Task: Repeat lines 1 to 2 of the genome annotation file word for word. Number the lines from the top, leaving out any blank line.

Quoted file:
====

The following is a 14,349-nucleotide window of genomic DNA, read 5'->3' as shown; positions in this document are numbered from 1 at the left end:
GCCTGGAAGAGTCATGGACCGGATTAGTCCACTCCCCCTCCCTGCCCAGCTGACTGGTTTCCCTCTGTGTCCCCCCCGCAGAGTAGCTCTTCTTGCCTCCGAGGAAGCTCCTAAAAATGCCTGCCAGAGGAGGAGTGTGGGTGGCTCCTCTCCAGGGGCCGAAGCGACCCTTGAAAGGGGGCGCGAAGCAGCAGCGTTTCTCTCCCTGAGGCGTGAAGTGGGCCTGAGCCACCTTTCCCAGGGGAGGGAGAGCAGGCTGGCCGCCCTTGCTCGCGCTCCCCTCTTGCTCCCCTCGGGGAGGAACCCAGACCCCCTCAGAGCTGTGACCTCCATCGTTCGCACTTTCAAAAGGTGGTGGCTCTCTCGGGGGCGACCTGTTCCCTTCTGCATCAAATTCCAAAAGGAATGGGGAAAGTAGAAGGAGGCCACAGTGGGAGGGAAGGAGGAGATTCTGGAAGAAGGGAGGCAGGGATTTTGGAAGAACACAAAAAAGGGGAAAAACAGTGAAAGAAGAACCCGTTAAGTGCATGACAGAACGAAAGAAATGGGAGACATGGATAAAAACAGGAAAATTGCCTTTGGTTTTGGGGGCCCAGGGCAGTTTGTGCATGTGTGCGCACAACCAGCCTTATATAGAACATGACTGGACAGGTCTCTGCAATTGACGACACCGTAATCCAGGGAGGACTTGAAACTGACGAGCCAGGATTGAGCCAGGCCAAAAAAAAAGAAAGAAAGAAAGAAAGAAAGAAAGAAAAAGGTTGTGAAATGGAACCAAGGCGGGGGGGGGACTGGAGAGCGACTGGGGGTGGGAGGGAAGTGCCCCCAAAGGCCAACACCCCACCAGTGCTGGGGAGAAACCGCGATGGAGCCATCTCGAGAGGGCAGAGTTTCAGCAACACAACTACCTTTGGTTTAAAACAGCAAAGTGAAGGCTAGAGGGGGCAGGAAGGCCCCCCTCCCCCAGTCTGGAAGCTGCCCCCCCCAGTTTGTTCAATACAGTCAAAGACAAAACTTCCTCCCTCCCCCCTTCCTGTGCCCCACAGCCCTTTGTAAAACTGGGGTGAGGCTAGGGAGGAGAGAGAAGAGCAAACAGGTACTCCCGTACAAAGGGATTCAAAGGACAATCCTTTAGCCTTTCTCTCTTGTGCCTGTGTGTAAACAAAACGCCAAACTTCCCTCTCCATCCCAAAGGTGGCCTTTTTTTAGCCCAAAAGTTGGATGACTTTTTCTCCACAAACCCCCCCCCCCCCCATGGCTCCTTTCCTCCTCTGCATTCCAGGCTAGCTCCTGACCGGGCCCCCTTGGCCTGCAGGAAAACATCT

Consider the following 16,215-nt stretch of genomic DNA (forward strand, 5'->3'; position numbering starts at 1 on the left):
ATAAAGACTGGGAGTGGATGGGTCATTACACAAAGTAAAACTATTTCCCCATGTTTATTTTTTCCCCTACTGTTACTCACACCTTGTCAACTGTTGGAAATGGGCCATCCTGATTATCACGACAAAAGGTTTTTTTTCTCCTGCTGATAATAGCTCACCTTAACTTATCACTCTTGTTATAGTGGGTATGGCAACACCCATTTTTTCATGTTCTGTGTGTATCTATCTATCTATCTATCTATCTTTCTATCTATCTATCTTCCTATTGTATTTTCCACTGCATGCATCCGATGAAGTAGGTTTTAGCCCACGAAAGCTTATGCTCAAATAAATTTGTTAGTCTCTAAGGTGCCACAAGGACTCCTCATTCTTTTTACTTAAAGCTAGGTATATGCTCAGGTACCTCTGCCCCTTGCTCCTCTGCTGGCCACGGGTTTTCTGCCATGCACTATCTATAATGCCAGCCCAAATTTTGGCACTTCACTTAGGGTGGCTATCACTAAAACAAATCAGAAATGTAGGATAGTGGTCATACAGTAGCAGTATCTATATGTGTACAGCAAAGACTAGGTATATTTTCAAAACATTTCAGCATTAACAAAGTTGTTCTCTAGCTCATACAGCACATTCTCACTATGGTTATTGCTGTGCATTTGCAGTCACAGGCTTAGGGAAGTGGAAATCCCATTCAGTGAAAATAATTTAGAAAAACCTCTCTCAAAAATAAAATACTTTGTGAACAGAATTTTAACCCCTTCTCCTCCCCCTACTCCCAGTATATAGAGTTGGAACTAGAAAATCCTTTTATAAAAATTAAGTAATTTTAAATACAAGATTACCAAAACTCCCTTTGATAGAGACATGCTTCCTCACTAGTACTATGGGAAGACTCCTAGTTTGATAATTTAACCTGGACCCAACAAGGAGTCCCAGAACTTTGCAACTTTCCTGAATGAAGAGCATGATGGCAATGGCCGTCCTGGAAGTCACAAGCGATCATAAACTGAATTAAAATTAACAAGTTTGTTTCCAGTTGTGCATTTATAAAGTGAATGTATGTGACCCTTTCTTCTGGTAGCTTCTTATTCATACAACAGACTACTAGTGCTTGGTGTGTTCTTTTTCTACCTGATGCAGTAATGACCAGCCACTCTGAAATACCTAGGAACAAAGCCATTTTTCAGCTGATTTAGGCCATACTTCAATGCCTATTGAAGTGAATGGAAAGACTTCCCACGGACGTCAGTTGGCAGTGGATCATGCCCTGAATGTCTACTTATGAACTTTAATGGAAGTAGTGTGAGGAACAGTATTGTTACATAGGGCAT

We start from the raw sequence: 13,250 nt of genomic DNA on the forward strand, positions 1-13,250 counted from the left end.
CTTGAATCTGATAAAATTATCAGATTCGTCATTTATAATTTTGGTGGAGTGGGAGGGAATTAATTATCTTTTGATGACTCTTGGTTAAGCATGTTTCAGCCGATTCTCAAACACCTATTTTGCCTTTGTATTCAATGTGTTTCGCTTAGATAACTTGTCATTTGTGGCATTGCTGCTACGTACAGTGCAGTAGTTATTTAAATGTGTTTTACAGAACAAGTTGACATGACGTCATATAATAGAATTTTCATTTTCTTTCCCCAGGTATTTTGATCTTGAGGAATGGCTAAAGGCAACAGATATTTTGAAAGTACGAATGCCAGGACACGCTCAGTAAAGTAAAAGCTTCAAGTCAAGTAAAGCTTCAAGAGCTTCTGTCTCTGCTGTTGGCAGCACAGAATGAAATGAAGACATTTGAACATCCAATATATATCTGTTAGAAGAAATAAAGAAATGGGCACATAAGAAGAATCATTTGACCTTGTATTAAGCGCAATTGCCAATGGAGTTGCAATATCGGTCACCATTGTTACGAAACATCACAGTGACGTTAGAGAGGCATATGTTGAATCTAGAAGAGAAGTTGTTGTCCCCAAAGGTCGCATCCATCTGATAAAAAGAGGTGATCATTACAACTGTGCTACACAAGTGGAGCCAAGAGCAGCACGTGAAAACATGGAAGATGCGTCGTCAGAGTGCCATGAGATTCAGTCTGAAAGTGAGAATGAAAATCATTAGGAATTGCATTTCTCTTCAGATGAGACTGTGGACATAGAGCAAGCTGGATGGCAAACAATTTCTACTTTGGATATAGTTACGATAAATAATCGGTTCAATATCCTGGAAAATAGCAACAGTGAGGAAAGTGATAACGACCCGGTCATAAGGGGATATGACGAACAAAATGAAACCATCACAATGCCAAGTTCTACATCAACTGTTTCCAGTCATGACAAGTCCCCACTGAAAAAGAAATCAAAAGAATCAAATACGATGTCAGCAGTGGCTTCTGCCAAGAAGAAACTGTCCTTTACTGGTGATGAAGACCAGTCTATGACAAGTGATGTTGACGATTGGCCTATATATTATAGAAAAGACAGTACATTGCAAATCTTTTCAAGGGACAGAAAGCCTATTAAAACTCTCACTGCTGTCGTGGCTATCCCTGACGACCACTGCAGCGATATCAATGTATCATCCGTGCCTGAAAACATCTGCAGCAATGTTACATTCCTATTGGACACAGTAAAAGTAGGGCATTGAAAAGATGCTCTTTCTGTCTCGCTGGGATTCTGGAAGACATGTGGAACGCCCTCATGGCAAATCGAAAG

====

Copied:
The following is a 14,349-nucleotide window of genomic DNA, read 5'->3' as shown; positions in this document are numbered from 1 at the left end:
GCCTGGAAGAGTCATGGACCGGATTAGTCCACTCCCCCTCCCTGCCCAGCTGACTGGTTTCCCTCTGTGTCCCCCCCGCAGAGTAGCTCTTCTTGCCTCCGAGGAAGCTCCTAAAAATGCCTGCCAGAGGAGGAGTGTGGGTGGCTCCTCTCCAGGGGCCGAAGCGACCCTTGAAAGGGGGCGCGAAGCAGCAGCGTTTCTCTCCCTGAGGCGTGAAGTGGGCCTGAGCCACCTTTCCCAGGGGAGGGAGAGCAGGCTGGCCGCCCTTGCTCGCGCTCCCCTCTTGCTCCCCTCGGGGAGGAACCCAGACCCCCTCAGAGCTGTGACCTCCATCGTTCGCACTTTCAAAAGGTGGTGGCTCTCTCGGGGGCGACCTGTTCCCTTCTGCATCAAATTCCAAAAGGAATGGGGAAAGTAGAAGGAGGCCACAGTGGGAGGGAAGGAGGAGATTCTGGAAGAAGGGAGGCAGGGATTTTGGAAGAACACAAAAAAGGGGAAAAACAGTGAAAGAAGAACCCGTTAAGTGCATGACAGAACGAAAGAAATGGGAGACATGGATAAAAACAGGAAAATTGCCTTTGGTTTTGGGGGCCCAGGGCAGTTTGTGCATGTGTGCGCACAACCAGCCTTATATAGAACATGACTGGACAGGTCTCTGCAATTGACGACACCGTAATCCAGGGAGGACTTGAAACTGACGAGCCAGGATTGAGCCAGGCCAAAAAAAAAGAAAGAAAGAAAGAAAGAAAGAAAGAAAAAGGTTGTGAAATGGAACCAAGGCGGGGGGGGGACTGGAGAGCGACTGGGGGTGGGAGGGAAGTGCCCCCAAAGGCCAACACCCCACCAGTGCTGGGGAGAAACCGCGATGGAGCCATCTCGAGAGGGCAGAGTTTCAGCAACACAACTACCTTTGGTTTAAAACAGCAAAGTGAAGGCTAGAGGGGGCAGGAAGGCCCCCCTCCCCCAGTCTGGAAGCTGCCCCCCCCAGTTTGTTCAATACAGTCAAAGACAAAACTTCCTCCCTCCCCCCTTCCTGTGCCCCACAGCCCTTTGTAAAACTGGGGTGAGGCTAGGGAGGAGAGAGAAGAGCAAACAGGTACTCCCGTACAAAGGGATTCAAAGGACAATCCTTTAGCCTTTCTCTCTTGTGCCTGTGTGTAAACAAAACGCCAAACTTCCCTCTCCATCCCAAAGGTGGCCTTTTTTTAGCCCAAAAGTTGGATGACTTTTTCTCCACAAACCCCCCCCCCCCCCATGGCTCCTTTCCTCCTCTGCATTCCAGGCTAGCTCCTGACCGGGCCCCCTTGGCCTGCAGGAAAACATCT